REPORTER: Speaking for the American Grassfed Association, you said,We feel very strongly that any grassfed standard must address the issue of confinement as an integral part of that standard: otherwise the label will lose its integrity.We have two issues at play – the feeding regimen and confinement. Why do you see them as integral to your definition of grassfed?
DR. WHISNANT: The USDA has chosen to address only the feeding regimen in its proposed standard. Yet, I do believe that the consumer would define the term “grassfed” to mean an animal raised on pasture. If passed into regulation as it now reads you could have animals raised in feedlots, fed harvested forage and corn silage, fed antibiotics, implanted with synthetic growth hormones and be legally labeled “Grass fed”. It would be taking the family farmed sustainable model and applying the same label to a factory farmed feedlot model. The feed yard need only change what is technically put in the trough. That is disingenuous to the consumer who would choose the product not just for the perceived healthiness but because they would support sustainable systems that they believe are more humane to the animal, more environmentally friendly and in support of local family farms.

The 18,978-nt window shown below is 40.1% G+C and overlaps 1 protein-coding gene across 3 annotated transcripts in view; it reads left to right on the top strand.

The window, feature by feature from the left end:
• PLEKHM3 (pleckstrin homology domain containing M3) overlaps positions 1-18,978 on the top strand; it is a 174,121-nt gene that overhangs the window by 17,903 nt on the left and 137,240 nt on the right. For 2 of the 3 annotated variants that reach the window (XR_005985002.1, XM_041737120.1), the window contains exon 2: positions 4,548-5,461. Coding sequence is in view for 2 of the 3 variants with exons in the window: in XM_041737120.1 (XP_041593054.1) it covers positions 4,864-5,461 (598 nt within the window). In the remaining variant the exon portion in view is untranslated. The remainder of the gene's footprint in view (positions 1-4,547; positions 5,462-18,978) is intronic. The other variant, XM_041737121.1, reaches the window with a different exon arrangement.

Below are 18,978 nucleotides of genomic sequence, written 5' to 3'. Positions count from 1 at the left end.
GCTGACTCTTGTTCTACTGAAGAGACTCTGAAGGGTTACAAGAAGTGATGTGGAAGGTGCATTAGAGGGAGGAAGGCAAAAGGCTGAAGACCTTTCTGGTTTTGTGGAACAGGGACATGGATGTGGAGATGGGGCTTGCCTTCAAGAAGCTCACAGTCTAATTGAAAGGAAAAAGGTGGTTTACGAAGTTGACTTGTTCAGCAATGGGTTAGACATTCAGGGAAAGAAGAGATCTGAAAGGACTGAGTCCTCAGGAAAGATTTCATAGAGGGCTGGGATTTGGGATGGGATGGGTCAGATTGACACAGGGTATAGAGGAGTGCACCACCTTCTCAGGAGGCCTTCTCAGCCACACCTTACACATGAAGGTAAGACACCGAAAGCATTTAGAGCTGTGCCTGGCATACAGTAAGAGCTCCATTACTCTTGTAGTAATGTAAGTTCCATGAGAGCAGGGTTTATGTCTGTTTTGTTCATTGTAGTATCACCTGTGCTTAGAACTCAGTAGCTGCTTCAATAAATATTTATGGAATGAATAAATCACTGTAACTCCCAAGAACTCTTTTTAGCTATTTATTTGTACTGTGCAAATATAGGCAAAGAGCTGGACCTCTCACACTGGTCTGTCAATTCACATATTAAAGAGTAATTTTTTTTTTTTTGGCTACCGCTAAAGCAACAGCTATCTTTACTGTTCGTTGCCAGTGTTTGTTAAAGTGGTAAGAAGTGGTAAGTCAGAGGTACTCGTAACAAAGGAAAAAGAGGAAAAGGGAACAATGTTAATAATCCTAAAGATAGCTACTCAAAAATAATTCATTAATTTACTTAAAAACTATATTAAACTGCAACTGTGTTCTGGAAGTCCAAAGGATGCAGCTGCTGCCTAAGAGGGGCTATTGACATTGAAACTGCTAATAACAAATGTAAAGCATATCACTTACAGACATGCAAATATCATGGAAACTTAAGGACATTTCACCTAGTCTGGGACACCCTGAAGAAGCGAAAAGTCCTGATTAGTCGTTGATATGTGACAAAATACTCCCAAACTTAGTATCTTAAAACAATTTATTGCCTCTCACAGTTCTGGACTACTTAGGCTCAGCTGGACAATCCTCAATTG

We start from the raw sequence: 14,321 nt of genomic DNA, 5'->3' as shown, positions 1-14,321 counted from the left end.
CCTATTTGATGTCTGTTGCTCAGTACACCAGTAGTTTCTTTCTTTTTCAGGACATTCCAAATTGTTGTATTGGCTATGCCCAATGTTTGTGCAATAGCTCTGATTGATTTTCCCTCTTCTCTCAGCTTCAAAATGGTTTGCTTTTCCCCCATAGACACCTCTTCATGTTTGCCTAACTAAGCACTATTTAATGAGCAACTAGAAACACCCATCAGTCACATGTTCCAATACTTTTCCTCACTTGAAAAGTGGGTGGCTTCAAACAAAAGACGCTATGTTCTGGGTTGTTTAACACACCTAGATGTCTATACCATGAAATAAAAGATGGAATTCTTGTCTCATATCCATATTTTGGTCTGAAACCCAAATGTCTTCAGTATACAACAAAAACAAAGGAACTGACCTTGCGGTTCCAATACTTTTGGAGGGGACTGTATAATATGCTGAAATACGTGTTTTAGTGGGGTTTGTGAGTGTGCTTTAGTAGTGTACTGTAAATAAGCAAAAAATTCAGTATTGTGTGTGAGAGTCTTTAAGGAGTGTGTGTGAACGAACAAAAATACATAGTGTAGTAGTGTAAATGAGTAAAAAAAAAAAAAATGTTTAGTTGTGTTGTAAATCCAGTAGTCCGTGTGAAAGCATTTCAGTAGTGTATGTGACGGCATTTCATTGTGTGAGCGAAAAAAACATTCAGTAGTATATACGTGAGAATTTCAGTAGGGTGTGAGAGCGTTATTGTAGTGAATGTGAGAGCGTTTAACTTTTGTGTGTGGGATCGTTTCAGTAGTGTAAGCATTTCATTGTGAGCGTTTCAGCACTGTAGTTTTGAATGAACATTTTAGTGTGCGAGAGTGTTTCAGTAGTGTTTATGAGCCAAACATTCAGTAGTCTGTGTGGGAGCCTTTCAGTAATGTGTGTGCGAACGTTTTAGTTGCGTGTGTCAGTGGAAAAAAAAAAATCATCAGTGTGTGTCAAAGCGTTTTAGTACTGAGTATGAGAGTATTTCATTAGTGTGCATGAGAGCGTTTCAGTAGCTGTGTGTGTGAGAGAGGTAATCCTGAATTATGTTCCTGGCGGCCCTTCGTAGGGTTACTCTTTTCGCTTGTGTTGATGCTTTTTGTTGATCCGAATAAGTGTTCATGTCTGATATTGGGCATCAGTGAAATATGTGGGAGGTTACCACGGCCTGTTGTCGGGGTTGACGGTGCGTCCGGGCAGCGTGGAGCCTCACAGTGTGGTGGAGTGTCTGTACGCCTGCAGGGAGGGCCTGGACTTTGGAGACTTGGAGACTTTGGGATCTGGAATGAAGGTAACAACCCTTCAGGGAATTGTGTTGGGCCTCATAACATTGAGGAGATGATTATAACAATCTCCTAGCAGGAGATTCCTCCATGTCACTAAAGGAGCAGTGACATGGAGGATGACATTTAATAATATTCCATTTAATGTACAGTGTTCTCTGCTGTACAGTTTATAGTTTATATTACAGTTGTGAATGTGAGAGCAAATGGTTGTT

As indication that these issues (feeding regimen and confinement) are linked look at the comments received by the USDA concerning the grass fed claim published in May 2006 and open for comment until August 10. In 2002 (80% standard) the USDA received 367 comments. They have received over 19,000 comments on the current proposal. Of these comments 3,848 addressed the confinement issue, 19,251 addressed access to pasture, 15,388 addressed grain supplementation, and 546 addressed the use of antibiotics or hormones.
I strongly feel the need to address this issue now. The USDA is trying to help farmers who practice specific verifiable management to market that product as such and to help consumers who would purchase the product to clearly know that they are getting what they believe the term means. The minimum requirements and loose interpretation for “Natural” have killed the term. It no longer has the ability to correctly connect farm and table. I do not want to see this happen to “Grass fed” because both farmer and consumer lose.